It is well that we have the words of Micah 6:8 clearly before our mind. The text reads as follows: “He hath shewed thee, O man, what is good; and what doth the LORD require of thee, but to do justly, and to love mercy, and to walk humbly with thy God?”
We should notice that the text contains one positive, strong assertion: “He hath shewed thee what is good.” The text ends with asking three things which show us really what are the particulars of the “good’ which the LORD has showed to Israel.
In our former article we reflected just a bit concerning the term “good.” We saw that it is spiritual grace which has been shown to Israel. We now stand before the important question: what is this good?
Striking it is that the text does not define the term “good’ here at all. However, it evidently refers to that “good’ which we as believers are called from God to perform, since we are washed and cleansed in the blood of the Lamb. It is a word which refers to God’s sanctified people, to whom God says, “Be ye holy, for I am holy.” (Lev. 11:44; I Peter 1:16) We are to be holy in all manner of conversation, since we have been powerfully called out of darkness into God’s marvelous light (I Peter 2:6-10). Then we walk in the Spirit, as we live by. the Spirit (Gal. 5:25). Truly, we have here no legalistic walking according the law; a mere natural religion of a humanist. Gleason L. Archer makes the very apt observation in his expository notes on Micah 6:8: “It would be a gross misinterpretation of this verse, a violent wrenching of the text out of its context, to construe this as a mere pronouncement that the whole point of religion is a virtuous life, without the need of atonement and of faith in God’s revealed word. On the contrary, it is a reminder to those, who are under the covenant, that God requires a true living faith, which manifests itself in obedience and love.” (New Bible Commentary, page 759)
Well said, methinks!
This is a far cry from the exegesis which I heard in a sermon recently in the Dutch language, which stressed that the covenant was merely promise and commandment. In this sermon the “righteousness” required was simply “justice” in society; there was not one inkling that this righteousness was the new obedience of the reborn children of God.
We hold that the Lord has showed us that there shall be good fruit in our life. They are the good works which we must manifest in our life, that men may see these good works and glorify our Father Who is in heaven (Matt. 5:16). This good is the light-life of the children of God, who have been enlightened by the Spirit of grace. Yes, this requirement is truly a precept of the covenant in which there are “two parts.” Nay, here are not two parties, as is so often presupposed and alleged when preaching on this text. Nor do we have here a certain rule of philosophical morality. For this is a word in which Jehovah has a controversy with his people concerning the very nature of this covenant relationship with them, to wit, to be a God unto them and to their seed forever! And Israel must walk in her part. Such is the divine requirement. This good walk is not a prerequisite to enter into the covenant relationship. Here is no promise upon condition of faith. However, here is a requirement to walk in faith, to walk with a joyful heart in the good works which God has before prepared in order that we should walk in them as new creatures. In this walk circumcision avails nothing, nor uncircumcision, but a new creature. Such a walk is the fruit of the Spirit of life (Rom. 8:1-4; Gal. 5:15, 16; Eph. 2:10).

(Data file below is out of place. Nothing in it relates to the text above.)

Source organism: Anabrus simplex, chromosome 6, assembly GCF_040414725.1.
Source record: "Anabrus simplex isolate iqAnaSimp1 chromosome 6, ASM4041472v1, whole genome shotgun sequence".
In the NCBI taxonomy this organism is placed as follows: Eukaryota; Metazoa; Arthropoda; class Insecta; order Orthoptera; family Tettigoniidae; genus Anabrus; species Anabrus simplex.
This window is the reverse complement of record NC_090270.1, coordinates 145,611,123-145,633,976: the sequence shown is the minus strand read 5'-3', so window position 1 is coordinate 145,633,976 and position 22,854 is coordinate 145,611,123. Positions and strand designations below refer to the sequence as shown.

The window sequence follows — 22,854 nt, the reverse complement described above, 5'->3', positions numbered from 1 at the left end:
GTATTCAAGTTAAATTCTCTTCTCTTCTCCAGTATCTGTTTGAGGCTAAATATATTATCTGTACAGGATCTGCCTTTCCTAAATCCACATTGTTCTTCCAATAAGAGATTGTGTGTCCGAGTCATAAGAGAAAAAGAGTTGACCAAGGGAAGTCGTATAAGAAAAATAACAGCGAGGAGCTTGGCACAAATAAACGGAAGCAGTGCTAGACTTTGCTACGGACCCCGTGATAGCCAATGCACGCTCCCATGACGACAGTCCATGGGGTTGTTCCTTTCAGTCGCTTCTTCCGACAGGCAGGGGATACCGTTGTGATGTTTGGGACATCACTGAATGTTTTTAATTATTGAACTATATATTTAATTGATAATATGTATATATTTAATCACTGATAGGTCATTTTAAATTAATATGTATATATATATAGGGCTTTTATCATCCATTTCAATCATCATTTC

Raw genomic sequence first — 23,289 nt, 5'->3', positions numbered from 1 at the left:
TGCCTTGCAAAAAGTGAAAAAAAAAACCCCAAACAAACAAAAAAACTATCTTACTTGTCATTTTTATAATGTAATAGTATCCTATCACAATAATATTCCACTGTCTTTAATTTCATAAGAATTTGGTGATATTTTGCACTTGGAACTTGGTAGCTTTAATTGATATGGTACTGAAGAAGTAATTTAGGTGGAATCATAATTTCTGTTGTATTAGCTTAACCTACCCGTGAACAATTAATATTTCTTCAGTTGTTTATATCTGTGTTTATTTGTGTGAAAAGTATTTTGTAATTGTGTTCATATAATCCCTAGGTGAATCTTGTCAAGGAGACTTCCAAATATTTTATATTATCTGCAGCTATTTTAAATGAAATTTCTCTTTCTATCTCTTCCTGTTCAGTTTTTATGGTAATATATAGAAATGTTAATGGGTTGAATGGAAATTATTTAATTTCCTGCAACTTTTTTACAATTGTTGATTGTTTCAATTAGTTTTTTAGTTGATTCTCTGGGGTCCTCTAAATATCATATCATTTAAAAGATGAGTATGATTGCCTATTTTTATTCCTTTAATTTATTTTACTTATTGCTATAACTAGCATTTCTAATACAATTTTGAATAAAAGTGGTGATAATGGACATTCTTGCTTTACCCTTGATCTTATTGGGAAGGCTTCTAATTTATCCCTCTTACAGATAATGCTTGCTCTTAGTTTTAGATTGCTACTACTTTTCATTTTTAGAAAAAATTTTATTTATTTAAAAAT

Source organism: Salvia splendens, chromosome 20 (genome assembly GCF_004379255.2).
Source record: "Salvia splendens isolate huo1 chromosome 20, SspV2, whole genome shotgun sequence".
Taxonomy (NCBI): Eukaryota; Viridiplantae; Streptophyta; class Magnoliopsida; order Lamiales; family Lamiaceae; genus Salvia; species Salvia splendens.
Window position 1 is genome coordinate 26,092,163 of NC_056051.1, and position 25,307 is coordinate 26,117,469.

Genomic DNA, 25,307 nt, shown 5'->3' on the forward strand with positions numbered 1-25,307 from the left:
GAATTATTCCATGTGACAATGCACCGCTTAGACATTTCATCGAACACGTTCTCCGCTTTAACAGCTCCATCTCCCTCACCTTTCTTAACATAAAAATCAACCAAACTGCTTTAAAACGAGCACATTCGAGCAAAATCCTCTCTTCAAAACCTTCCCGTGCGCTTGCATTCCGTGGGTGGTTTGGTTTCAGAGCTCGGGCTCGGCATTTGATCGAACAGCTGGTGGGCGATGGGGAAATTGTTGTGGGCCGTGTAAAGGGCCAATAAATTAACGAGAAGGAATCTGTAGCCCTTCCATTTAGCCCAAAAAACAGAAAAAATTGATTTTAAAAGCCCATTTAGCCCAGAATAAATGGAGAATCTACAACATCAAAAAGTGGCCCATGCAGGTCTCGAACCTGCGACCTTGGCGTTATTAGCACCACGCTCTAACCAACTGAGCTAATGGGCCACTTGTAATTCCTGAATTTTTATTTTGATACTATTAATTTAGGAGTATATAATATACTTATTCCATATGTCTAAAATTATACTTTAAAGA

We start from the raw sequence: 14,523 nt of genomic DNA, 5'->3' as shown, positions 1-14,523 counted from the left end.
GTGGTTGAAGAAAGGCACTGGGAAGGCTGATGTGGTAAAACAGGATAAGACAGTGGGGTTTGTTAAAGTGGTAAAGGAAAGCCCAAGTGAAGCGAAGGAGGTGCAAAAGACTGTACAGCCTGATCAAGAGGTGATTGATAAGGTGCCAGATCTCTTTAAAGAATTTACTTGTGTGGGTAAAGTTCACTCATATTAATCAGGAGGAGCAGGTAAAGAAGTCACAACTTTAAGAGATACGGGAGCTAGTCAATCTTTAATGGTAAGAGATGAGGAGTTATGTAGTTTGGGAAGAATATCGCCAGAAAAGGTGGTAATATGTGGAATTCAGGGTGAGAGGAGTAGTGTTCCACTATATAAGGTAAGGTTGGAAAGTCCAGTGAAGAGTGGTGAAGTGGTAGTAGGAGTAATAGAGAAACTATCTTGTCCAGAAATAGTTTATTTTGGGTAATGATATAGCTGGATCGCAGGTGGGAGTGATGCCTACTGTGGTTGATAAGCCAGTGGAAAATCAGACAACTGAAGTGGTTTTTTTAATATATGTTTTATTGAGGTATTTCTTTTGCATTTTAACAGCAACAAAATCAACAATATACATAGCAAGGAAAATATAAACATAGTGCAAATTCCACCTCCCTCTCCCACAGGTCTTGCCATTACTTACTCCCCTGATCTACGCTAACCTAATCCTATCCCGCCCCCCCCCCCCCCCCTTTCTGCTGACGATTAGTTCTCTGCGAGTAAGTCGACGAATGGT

I trust that the reader will bear with me if I become a bit technical in interpreting the terms in this text. We need it.
First, we must notice that there are three elements which are well-known to Israel. They are: to do righteousness, to love mercy, and to walk humbly with thy God. We believe that there is a certain climax here in this triad of graces. No doubt the last element, to walk humbly with thy God, is sounding the depths of this mystery of a godly life. Hence, in our interpretation we begin with this element: to walk humbly with thy God.
We notice that this term is very basic. We should notice that the LORD speaks of Himself as “thy God.” We should not overlook the singular “thy.” This makes the admonition very personal. Although the LORD has here in His controversy a word to all “my people,” yet he also singles out the individual believer. None need ask: does God speak here to me? The Lord here employs the same language which he uses in the covenantal prologue of the Decalogue in Exodus 20:1. Says he, “I am the Lord, thy God.” Fact is that this “I am thy God’ is repeated in Exodus 20:5, 7, 10, 12. Let us give heed to this repeated self-identification of the LORD.
With this God we are to walk humbly. We are to humble ourselves before the LORD our Maker. This is not the same as to be humbled by the Lord. That is what God did to David after he had committed the sin of adultery with Bathsheba and had murdered Uriah by the hand of the Philistines. However, when David humbled himself lowly as expressed in Psalm 51, then the LORD lifted him up. There is a spiritual axiom in Scripture, which is expressed in James 4:5-7: “Do you think that the scripture saith in vain, The spirit that dwelleth in us lusteth to envy? But he giveth more grace. Therefore he saith, God resisteth the proud, but giveth grace to the humble. Submit yourselves therefore to God.” This basic truth we also read in Job 22:29; Proverbs 3:34; Psalm 138:6, and Matthew 23:12. There Jesus says, “Whosoever shall exalt himself shall be abased. And he that humbleth himself shall be exalted.”